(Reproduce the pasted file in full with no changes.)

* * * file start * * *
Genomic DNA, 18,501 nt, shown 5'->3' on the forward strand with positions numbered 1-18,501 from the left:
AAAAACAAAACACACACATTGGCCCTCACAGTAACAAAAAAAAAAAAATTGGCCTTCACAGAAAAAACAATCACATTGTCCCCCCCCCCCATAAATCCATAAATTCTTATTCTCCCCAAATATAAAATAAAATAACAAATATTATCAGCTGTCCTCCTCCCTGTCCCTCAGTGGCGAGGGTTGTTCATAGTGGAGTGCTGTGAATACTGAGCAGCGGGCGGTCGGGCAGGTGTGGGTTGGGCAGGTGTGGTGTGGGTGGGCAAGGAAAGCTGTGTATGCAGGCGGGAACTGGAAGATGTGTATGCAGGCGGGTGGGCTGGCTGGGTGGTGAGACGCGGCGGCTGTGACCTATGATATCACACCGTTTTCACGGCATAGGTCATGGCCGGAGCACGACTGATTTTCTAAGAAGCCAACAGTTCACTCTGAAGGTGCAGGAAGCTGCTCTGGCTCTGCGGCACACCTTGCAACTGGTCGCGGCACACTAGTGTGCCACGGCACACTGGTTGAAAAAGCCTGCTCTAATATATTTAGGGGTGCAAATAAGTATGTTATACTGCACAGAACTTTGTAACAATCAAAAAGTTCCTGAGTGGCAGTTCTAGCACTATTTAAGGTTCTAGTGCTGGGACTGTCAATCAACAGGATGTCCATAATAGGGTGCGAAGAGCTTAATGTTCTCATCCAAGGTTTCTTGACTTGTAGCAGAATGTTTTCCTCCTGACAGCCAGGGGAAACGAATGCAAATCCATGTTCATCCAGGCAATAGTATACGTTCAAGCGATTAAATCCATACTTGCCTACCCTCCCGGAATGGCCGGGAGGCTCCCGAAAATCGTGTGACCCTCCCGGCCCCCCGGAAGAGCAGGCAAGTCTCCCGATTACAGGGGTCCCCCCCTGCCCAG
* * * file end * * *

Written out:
Genomic DNA, 18,501 nt, shown 5'->3' on the forward strand with positions numbered 1-18,501 from the left:
AAAAACAAAACACACACATTGGCCCTCACAGTAACAAAAAAAAAAAAATTGGCCTTCACAGAAAAAACAATCACATTGTCCCCCCCCCCCATAAATCCATAAATTCTTATTCTCCCCAAATATAAAATAAAATAACAAATATTATCAGCTGTCCTCCTCCCTGTCCCTCAGTGGCGAGGGTTGTTCATAGTGGAGTGCTGTGAATACTGAGCAGCGGGCGGTCGGGCAGGTGTGGGTTGGGCAGGTGTGGTGTGGGTGGGCAAGGAAAGCTGTGTATGCAGGCGGGAACTGGAAGATGTGTATGCAGGCGGGTGGGCTGGCTGGGTGGTGAGACGCGGCGGCTGTGACCTATGATATCACACCGTTTTCACGGCATAGGTCATGGCCGGAGCACGACTGATTTTCTAAGAAGCCAACAGTTCACTCTGAAGGTGCAGGAAGCTGCTCTGGCTCTGCGGCACACCTTGCAACTGGTCGCGGCACACTAGTGTGCCACGGCACACTGGTTGAAAAAGCCTGCTCTAATATATTTAGGGGTGCAAATAAGTATGTTATACTGCACAGAACTTTGTAACAATCAAAAAGTTCCTGAGTGGCAGTTCTAGCACTATTTAAGGTTCTAGTGCTGGGACTGTCAATCAACAGGATGTCCATAATAGGGTGCGAAGAGCTTAATGTTCTCATCCAAGGTTTCTTGACTTGTAGCAGAATGTTTTCCTCCTGACAGCCAGGGGAAACGAATGCAAATCCATGTTCATCCAGGCAATAGTATACGTTCAAGCGATTAAATCCATACTTGCCTACCCTCCCGGAATGGCCGGGAGGCTCCCGAAAATCGTGTGACCCTCCCGGCCCCCCGGAAGAGCAGGCAAGTCTCCCGATTACAGGGGTCCCCCCCTGCCCAG